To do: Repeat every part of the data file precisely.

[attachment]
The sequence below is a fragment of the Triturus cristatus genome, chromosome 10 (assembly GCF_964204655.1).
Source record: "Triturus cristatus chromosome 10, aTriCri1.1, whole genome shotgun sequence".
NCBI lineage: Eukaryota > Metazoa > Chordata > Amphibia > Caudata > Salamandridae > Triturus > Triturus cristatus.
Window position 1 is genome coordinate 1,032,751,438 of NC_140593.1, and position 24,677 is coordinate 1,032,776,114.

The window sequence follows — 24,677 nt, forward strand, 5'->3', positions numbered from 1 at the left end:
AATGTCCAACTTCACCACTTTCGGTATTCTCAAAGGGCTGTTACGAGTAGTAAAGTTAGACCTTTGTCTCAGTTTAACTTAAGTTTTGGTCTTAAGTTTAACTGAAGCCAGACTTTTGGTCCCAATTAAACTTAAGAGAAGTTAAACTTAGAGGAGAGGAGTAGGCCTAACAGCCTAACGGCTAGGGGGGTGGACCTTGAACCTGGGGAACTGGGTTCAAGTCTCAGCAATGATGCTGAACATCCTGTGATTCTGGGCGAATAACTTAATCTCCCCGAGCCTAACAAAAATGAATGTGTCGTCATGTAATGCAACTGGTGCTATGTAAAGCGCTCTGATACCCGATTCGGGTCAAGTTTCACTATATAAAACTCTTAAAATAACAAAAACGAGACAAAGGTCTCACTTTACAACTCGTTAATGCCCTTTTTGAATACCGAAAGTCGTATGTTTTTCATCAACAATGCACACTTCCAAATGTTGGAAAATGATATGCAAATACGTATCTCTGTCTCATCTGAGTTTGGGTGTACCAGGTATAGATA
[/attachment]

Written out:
The sequence below is a fragment of the Triturus cristatus genome, chromosome 10 (assembly GCF_964204655.1).
Source record: "Triturus cristatus chromosome 10, aTriCri1.1, whole genome shotgun sequence".
NCBI lineage: Eukaryota > Metazoa > Chordata > Amphibia > Caudata > Salamandridae > Triturus > Triturus cristatus.
Window position 1 is genome coordinate 1,032,751,438 of NC_140593.1, and position 24,677 is coordinate 1,032,776,114.

The window sequence follows — 24,677 nt, forward strand, 5'->3', positions numbered from 1 at the left end:
AATGTCCAACTTCACCACTTTCGGTATTCTCAAAGGGCTGTTACGAGTAGTAAAGTTAGACCTTTGTCTCAGTTTAACTTAAGTTTTGGTCTTAAGTTTAACTGAAGCCAGACTTTTGGTCCCAATTAAACTTAAGAGAAGTTAAACTTAGAGGAGAGGAGTAGGCCTAACAGCCTAACGGCTAGGGGGGTGGACCTTGAACCTGGGGAACTGGGTTCAAGTCTCAGCAATGATGCTGAACATCCTGTGATTCTGGGCGAATAACTTAATCTCCCCGAGCCTAACAAAAATGAATGTGTCGTCATGTAATGCAACTGGTGCTATGTAAAGCGCTCTGATACCCGATTCGGGTCAAGTTTCACTATATAAAACTCTTAAAATAACAAAAACGAGACAAAGGTCTCACTTTACAACTCGTTAATGCCCTTTTTGAATACCGAAAGTCGTATGTTTTTCATCAACAATGCACACTTCCAAATGTTGGAAAATGATATGCAAATACGTATCTCTGTCTCATCTGAGTTTGGGTGTACCAGGTATAGATA